n great disgrace.
On the following morning Captain Somerton called him into his study, and explained with much kindness and sympathy that he had arranged to send him away to school.
"It will be the best place for you, Jack," he said, patting him on the back. "You are not too young to go to a public school, and I can vouch for it that you will thoroughly enjoy the life. It will give you opportunities of playing games and of making friends that you have never had here. You will be leaving this house in about a week's time, and till then, my boy, contrive to live on good terms with Frank. Do not quarrel with him. A term at school will make all the difference, and when you return here you two lads will be the best of friends. There, that will do, Jack."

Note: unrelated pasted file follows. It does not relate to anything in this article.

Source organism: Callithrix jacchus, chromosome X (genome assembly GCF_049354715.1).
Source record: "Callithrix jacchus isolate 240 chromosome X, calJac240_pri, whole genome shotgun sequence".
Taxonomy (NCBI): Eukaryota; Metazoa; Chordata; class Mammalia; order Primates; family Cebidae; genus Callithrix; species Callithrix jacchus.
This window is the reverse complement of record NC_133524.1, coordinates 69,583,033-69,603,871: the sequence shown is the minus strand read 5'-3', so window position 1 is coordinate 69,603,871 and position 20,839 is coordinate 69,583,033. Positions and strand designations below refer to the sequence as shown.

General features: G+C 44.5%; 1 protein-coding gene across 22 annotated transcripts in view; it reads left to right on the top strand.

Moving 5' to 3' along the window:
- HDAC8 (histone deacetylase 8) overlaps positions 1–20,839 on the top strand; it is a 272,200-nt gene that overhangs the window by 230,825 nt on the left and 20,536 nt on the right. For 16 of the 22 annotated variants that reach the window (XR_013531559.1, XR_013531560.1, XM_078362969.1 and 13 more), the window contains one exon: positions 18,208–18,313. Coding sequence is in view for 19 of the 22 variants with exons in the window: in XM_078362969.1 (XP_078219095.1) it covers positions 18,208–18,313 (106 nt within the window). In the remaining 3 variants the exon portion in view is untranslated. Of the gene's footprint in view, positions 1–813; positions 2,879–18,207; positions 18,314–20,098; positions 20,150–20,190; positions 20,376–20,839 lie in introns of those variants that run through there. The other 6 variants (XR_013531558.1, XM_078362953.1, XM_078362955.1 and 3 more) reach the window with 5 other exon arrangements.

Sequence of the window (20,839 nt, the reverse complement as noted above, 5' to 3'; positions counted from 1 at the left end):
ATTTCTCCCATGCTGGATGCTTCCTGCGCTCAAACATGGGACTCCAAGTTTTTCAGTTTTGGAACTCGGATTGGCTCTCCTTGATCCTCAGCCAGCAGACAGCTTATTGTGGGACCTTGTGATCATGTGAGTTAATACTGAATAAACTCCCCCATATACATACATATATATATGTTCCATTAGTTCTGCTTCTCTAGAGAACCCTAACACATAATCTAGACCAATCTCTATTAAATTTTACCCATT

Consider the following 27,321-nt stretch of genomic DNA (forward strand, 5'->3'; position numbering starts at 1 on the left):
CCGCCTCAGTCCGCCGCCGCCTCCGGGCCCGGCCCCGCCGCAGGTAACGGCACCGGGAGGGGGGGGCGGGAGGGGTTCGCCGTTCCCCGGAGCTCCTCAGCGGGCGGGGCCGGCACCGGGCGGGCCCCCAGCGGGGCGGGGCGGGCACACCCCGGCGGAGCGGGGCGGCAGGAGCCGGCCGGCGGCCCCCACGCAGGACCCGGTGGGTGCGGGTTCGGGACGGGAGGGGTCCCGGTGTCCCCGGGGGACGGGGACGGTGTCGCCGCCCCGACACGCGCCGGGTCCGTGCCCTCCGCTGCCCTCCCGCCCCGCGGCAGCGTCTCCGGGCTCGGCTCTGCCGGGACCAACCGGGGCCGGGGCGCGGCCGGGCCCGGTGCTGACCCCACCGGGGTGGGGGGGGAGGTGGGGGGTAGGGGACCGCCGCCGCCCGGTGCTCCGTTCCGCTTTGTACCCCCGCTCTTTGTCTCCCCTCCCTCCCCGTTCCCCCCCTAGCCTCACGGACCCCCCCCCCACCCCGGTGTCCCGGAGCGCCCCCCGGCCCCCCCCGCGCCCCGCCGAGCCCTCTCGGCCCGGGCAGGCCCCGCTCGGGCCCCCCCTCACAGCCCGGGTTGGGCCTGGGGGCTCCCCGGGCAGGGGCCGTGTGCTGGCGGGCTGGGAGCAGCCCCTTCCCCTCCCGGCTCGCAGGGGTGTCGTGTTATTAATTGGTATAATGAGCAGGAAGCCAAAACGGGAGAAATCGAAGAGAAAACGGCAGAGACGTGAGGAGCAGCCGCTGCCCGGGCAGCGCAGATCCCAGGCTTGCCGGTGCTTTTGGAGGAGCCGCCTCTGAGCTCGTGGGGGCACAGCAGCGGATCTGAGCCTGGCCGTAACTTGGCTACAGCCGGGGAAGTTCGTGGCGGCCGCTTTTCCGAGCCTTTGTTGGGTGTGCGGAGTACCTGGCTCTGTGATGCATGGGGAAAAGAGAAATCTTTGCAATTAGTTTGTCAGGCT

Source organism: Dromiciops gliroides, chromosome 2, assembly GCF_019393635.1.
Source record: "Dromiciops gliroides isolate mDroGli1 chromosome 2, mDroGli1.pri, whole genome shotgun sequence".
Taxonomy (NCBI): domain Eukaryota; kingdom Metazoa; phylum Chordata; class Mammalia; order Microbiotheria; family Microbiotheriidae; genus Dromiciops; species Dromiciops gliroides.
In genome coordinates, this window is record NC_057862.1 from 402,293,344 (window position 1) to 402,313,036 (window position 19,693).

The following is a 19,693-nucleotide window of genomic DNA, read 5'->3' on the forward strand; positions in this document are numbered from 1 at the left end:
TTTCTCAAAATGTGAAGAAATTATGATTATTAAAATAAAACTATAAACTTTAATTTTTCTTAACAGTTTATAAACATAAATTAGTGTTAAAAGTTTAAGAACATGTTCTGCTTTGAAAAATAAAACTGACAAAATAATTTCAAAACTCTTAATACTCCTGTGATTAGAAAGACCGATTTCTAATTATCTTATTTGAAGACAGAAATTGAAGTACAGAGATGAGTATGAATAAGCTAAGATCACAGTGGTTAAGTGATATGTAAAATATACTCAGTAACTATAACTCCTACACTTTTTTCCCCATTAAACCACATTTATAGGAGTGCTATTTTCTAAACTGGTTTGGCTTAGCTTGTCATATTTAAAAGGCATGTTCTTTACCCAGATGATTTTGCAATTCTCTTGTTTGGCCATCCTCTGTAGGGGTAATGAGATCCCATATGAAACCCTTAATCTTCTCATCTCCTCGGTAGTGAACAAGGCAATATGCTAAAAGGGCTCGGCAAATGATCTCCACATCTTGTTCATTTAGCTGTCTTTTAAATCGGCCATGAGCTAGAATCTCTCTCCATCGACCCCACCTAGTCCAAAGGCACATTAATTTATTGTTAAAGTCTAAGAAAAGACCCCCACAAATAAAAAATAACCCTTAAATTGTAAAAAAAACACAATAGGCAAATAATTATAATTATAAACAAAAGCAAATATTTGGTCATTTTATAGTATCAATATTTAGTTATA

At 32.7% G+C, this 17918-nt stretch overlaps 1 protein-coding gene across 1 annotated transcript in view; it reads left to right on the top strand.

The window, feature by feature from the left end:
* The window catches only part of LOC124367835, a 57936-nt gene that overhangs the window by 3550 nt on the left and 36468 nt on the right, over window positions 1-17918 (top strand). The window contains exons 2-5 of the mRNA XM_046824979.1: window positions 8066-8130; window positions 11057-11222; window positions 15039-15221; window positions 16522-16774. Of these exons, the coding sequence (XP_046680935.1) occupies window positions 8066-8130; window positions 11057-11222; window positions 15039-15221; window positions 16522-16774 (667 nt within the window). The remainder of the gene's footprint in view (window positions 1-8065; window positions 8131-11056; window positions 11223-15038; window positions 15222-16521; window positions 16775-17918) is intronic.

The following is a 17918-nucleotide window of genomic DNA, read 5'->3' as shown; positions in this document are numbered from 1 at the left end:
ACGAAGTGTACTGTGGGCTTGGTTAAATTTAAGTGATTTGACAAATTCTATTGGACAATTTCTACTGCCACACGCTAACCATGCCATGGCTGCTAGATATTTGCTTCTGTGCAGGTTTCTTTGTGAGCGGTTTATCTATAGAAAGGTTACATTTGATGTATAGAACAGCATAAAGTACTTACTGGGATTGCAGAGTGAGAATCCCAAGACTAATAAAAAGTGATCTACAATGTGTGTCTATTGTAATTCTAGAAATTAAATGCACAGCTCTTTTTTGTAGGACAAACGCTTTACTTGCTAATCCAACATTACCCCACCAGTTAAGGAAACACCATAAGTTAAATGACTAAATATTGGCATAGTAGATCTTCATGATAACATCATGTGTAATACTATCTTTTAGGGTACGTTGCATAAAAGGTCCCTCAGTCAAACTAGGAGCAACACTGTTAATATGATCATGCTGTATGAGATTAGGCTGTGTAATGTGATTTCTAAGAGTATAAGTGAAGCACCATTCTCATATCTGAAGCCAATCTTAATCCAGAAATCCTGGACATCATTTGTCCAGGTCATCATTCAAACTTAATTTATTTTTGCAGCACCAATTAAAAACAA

Captain Somerton had come to a wise determination. His wife was strongly in favour of home education, and for that purpose a tutor attended daily at the Grange. But to the captain's mind such a bringing up was far from judicious. He himself ha